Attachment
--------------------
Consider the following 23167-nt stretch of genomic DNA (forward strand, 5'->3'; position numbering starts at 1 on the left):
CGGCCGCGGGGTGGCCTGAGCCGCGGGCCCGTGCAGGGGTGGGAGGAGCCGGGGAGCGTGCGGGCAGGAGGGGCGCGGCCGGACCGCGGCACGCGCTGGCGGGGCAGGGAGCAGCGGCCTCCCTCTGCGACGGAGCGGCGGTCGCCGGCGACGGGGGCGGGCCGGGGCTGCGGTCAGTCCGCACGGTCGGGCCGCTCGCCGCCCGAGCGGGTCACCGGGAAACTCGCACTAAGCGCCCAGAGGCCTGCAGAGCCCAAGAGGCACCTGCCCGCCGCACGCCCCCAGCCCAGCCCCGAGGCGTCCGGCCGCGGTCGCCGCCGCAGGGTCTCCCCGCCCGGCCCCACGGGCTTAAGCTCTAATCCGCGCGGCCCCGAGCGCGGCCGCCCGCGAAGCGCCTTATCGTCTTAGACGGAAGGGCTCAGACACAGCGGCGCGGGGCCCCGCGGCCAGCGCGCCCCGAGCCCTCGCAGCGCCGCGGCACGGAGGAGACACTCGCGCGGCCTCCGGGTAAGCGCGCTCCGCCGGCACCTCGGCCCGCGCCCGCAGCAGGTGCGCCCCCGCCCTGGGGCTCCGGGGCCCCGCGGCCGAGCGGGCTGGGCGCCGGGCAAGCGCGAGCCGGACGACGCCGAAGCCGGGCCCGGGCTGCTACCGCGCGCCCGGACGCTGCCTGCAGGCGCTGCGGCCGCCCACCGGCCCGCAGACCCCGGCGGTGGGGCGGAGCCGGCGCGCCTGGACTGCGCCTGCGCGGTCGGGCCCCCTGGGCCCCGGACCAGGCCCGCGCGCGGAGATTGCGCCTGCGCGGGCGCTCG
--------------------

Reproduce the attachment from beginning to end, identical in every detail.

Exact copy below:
Consider the following 23167-nt stretch of genomic DNA (forward strand, 5'->3'; position numbering starts at 1 on the left):
CGGCCGCGGGGTGGCCTGAGCCGCGGGCCCGTGCAGGGGTGGGAGGAGCCGGGGAGCGTGCGGGCAGGAGGGGCGCGGCCGGACCGCGGCACGCGCTGGCGGGGCAGGGAGCAGCGGCCTCCCTCTGCGACGGAGCGGCGGTCGCCGGCGACGGGGGCGGGCCGGGGCTGCGGTCAGTCCGCACGGTCGGGCCGCTCGCCGCCCGAGCGGGTCACCGGGAAACTCGCACTAAGCGCCCAGAGGCCTGCAGAGCCCAAGAGGCACCTGCCCGCCGCACGCCCCCAGCCCAGCCCCGAGGCGTCCGGCCGCGGTCGCCGCCGCAGGGTCTCCCCGCCCGGCCCCACGGGCTTAAGCTCTAATCCGCGCGGCCCCGAGCGCGGCCGCCCGCGAAGCGCCTTATCGTCTTAGACGGAAGGGCTCAGACACAGCGGCGCGGGGCCCCGCGGCCAGCGCGCCCCGAGCCCTCGCAGCGCCGCGGCACGGAGGAGACACTCGCGCGGCCTCCGGGTAAGCGCGCTCCGCCGGCACCTCGGCCCGCGCCCGCAGCAGGTGCGCCCCCGCCCTGGGGCTCCGGGGCCCCGCGGCCGAGCGGGCTGGGCGCCGGGCAAGCGCGAGCCGGACGACGCCGAAGCCGGGCCCGGGCTGCTACCGCGCGCCCGGACGCTGCCTGCAGGCGCTGCGGCCGCCCACCGGCCCGCAGACCCCGGCGGTGGGGCGGAGCCGGCGCGCCTGGACTGCGCCTGCGCGGTCGGGCCCCCTGGGCCCCGGACCAGGCCCGCGCGCGGAGATTGCGCCTGCGCGGGCGCTCG